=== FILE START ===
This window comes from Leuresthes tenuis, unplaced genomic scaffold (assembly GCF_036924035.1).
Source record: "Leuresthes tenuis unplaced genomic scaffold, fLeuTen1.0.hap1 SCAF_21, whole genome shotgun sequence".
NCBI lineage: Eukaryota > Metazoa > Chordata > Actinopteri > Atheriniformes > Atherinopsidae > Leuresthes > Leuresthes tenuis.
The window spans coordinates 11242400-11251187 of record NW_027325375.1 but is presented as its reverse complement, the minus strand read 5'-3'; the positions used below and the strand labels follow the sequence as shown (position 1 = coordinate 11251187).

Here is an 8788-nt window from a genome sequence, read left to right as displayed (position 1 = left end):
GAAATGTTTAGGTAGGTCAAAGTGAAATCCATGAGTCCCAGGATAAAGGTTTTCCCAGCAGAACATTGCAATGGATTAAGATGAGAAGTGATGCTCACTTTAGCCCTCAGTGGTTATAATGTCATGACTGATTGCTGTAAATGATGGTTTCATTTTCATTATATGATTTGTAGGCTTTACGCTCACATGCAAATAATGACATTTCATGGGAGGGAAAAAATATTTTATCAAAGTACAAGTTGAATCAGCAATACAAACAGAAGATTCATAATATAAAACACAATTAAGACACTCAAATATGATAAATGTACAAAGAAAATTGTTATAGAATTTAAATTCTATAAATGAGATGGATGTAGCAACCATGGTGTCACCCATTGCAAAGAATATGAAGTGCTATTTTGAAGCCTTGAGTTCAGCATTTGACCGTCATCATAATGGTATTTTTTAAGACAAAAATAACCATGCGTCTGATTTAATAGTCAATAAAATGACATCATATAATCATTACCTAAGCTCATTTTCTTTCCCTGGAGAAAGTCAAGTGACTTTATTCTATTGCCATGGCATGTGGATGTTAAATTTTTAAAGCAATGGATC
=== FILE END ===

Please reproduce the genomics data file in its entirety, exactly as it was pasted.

This window comes from Leuresthes tenuis, unplaced genomic scaffold (assembly GCF_036924035.1).
Source record: "Leuresthes tenuis unplaced genomic scaffold, fLeuTen1.0.hap1 SCAF_21, whole genome shotgun sequence".
NCBI lineage: Eukaryota > Metazoa > Chordata > Actinopteri > Atheriniformes > Atherinopsidae > Leuresthes > Leuresthes tenuis.
The window spans coordinates 11242400-11251187 of record NW_027325375.1 but is presented as its reverse complement, the minus strand read 5'-3'; the positions used below and the strand labels follow the sequence as shown (position 1 = coordinate 11251187).

Here is an 8788-nt window from a genome sequence, read left to right as displayed (position 1 = left end):
GAAATGTTTAGGTAGGTCAAAGTGAAATCCATGAGTCCCAGGATAAAGGTTTTCCCAGCAGAACATTGCAATGGATTAAGATGAGAAGTGATGCTCACTTTAGCCCTCAGTGGTTATAATGTCATGACTGATTGCTGTAAATGATGGTTTCATTTTCATTATATGATTTGTAGGCTTTACGCTCACATGCAAATAATGACATTTCATGGGAGGGAAAAAATATTTTATCAAAGTACAAGTTGAATCAGCAATACAAACAGAAGATTCATAATATAAAACACAATTAAGACACTCAAATATGATAAATGTACAAAGAAAATTGTTATAGAATTTAAATTCTATAAATGAGATGGATGTAGCAACCATGGTGTCACCCATTGCAAAGAATATGAAGTGCTATTTTGAAGCCTTGAGTTCAGCATTTGACCGTCATCATAATGGTATTTTTTAAGACAAAAATAACCATGCGTCTGATTTAATAGTCAATAAAATGACATCATATAATCATTACCTAAGCTCATTTTCTTTCCCTGGAGAAAGTCAAGTGACTTTATTCTATTGCCATGGCATGTGGATGTTAAATTTTTAAAGCAATGGATC